Let all things be done decently and in order. (I Corinthians 14:40, NKJV)
Okay, let’s get this out in the open from the start. Yes, guys have lists. Gals have lists. Everyone has lists — or maybe they should.
Recently, a lonely and distressed young lady shared her relationship frustration with me. When I asked what type of guy she was looking for, she said, “I don’t know, but I’ll know him when I see him.” To me, that’s like aimlessly driving around Florida in search of Yellowstone Park. If I want to see Yellowstone, wouldn’t I be better off loading it into my GPS, researching the fastest way to get there, and then hitting the road? Of course! So why wouldn’t I do the same with my relationship pursuits?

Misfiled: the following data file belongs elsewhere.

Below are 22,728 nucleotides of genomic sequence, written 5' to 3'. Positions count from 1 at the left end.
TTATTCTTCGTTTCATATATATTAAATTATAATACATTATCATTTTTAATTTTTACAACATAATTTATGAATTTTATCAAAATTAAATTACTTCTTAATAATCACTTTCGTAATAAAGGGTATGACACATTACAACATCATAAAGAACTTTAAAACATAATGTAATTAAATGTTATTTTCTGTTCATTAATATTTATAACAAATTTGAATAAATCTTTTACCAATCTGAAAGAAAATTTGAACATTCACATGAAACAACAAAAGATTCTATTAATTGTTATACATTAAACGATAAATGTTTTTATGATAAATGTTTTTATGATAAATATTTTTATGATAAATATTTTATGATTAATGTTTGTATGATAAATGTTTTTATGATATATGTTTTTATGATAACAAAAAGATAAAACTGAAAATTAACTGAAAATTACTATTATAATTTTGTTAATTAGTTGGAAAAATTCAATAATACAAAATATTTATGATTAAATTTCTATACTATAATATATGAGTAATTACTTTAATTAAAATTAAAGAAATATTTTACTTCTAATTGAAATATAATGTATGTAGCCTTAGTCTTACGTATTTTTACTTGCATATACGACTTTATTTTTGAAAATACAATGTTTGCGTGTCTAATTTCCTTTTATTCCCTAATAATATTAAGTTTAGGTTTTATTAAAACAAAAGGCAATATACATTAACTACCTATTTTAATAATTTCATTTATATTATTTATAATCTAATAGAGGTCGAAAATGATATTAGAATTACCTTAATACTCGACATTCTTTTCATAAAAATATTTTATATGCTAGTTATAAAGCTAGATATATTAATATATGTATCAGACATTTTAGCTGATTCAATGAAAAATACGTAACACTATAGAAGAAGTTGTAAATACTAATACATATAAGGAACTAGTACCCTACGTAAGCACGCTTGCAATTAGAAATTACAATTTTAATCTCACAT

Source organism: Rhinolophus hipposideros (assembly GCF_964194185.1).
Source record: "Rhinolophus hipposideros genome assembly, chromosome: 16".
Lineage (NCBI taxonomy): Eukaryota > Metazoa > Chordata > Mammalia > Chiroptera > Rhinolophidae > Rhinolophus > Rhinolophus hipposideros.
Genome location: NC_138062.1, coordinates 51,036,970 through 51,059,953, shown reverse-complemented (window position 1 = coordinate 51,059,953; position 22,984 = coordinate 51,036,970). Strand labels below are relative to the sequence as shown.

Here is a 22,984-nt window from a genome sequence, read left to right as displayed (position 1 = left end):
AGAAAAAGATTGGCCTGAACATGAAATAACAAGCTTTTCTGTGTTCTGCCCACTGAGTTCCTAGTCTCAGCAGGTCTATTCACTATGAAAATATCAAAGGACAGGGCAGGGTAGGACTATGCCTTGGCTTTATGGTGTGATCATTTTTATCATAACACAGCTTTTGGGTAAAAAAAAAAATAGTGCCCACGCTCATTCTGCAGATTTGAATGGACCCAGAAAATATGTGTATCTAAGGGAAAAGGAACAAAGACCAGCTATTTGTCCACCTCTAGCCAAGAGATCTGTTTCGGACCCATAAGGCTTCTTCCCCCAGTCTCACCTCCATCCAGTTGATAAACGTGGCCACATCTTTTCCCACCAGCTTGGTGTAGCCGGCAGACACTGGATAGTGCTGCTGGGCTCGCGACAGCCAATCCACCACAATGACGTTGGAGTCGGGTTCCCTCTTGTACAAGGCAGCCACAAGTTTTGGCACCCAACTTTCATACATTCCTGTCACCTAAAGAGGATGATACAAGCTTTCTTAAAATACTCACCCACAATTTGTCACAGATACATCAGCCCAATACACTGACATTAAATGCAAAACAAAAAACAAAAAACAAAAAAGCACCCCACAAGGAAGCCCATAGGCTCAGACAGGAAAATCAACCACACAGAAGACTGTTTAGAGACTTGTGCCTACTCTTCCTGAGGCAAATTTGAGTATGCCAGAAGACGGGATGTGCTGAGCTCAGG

Having a list of relational preferences is not bad in and of itself. Whether we admit it or not, we all have preferences of some sort. For example a tall person may prefer someone who is also tall. A health nut may prefer another health nut. A golfer may prefer someone who golfs. No, this doesn’t mean everyone should find an identical clone. These are just examples to demonstrate that having (and writing down) your personal relationship preferences isn’t necessarily a bad thing.
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